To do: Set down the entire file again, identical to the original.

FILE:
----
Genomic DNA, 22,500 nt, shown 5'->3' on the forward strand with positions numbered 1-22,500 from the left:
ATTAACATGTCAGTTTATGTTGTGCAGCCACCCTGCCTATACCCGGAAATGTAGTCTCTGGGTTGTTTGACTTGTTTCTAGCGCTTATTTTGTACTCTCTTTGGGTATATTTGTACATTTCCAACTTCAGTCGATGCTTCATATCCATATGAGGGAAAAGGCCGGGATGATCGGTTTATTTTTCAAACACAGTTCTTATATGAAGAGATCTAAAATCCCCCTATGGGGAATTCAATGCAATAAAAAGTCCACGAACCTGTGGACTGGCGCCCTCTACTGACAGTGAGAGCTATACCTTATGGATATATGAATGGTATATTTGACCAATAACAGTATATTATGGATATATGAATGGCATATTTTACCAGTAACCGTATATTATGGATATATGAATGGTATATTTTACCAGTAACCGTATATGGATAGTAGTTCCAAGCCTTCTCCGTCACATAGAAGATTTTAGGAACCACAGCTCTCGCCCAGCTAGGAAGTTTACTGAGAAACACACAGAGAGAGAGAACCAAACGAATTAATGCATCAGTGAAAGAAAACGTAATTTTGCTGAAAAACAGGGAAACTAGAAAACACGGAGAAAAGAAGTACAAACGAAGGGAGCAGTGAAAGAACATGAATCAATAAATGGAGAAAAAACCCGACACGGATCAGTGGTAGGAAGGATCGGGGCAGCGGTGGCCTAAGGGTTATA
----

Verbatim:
Genomic DNA, 22,500 nt, shown 5'->3' on the forward strand with positions numbered 1-22,500 from the left:
ATTAACATGTCAGTTTATGTTGTGCAGCCACCCTGCCTATACCCGGAAATGTAGTCTCTGGGTTGTTTGACTTGTTTCTAGCGCTTATTTTGTACTCTCTTTGGGTATATTTGTACATTTCCAACTTCAGTCGATGCTTCATATCCATATGAGGGAAAAGGCCGGGATGATCGGTTTATTTTTCAAACACAGTTCTTATATGAAGAGATCTAAAATCCCCCTATGGGGAATTCAATGCAATAAAAAGTCCACGAACCTGTGGACTGGCGCCCTCTACTGACAGTGAGAGCTATACCTTATGGATATATGAATGGTATATTTGACCAATAACAGTATATTATGGATATATGAATGGCATATTTTACCAGTAACCGTATATTATGGATATATGAATGGTATATTTTACCAGTAACCGTATATGGATAGTAGTTCCAAGCCTTCTCCGTCACATAGAAGATTTTAGGAACCACAGCTCTCGCCCAGCTAGGAAGTTTACTGAGAAACACACAGAGAGAGAGAACCAAACGAATTAATGCATCAGTGAAAGAAAACGTAATTTTGCTGAAAAACAGGGAAACTAGAAAACACGGAGAAAAGAAGTACAAACGAAGGGAGCAGTGAAAGAACATGAATCAATAAATGGAGAAAAAACCCGACACGGATCAGTGGTAGGAAGGATCGGGGCAGCGGTGGCCTAAGGGTTATA